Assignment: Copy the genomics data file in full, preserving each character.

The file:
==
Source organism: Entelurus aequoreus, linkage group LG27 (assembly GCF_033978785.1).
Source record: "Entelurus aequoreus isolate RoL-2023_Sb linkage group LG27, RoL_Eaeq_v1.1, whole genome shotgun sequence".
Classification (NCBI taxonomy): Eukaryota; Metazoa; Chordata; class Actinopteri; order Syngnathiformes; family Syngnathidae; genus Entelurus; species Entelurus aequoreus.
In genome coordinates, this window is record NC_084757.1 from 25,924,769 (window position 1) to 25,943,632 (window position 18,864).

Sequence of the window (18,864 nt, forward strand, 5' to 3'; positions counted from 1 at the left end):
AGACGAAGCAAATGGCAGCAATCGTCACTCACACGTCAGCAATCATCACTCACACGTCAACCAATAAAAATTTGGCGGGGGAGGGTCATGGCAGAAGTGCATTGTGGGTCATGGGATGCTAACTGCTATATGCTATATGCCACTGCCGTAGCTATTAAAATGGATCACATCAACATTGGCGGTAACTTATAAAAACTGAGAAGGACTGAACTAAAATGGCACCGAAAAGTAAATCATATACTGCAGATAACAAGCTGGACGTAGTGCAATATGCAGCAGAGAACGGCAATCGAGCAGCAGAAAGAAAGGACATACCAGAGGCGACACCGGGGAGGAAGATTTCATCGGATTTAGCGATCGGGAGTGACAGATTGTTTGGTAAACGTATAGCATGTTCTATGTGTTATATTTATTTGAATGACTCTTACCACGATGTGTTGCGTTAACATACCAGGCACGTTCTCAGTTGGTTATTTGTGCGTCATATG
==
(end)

Source organism: Entelurus aequoreus, linkage group LG27 (assembly GCF_033978785.1).
Source record: "Entelurus aequoreus isolate RoL-2023_Sb linkage group LG27, RoL_Eaeq_v1.1, whole genome shotgun sequence".
Classification (NCBI taxonomy): Eukaryota; Metazoa; Chordata; class Actinopteri; order Syngnathiformes; family Syngnathidae; genus Entelurus; species Entelurus aequoreus.
In genome coordinates, this window is record NC_084757.1 from 25,924,769 (window position 1) to 25,943,632 (window position 18,864).

Sequence of the window (18,864 nt, forward strand, 5' to 3'; positions counted from 1 at the left end):
AGACGAAGCAAATGGCAGCAATCGTCACTCACACGTCAGCAATCATCACTCACACGTCAACCAATAAAAATTTGGCGGGGGAGGGTCATGGCAGAAGTGCATTGTGGGTCATGGGATGCTAACTGCTATATGCTATATGCCACTGCCGTAGCTATTAAAATGGATCACATCAACATTGGCGGTAACTTATAAAAACTGAGAAGGACTGAACTAAAATGGCACCGAAAAGTAAATCATATACTGCAGATAACAAGCTGGACGTAGTGCAATATGCAGCAGAGAACGGCAATCGAGCAGCAGAAAGAAAGGACATACCAGAGGCGACACCGGGGAGGAAGATTTCATCGGATTTAGCGATCGGGAGTGACAGATTGTTTGGTAAACGTATAGCATGTTCTATGTGTTATATTTATTTGAATGACTCTTACCACGATGTGTTGCGTTAACATACCAGGCACGTTCTCAGTTGGTTATTTGTGCGTCATATG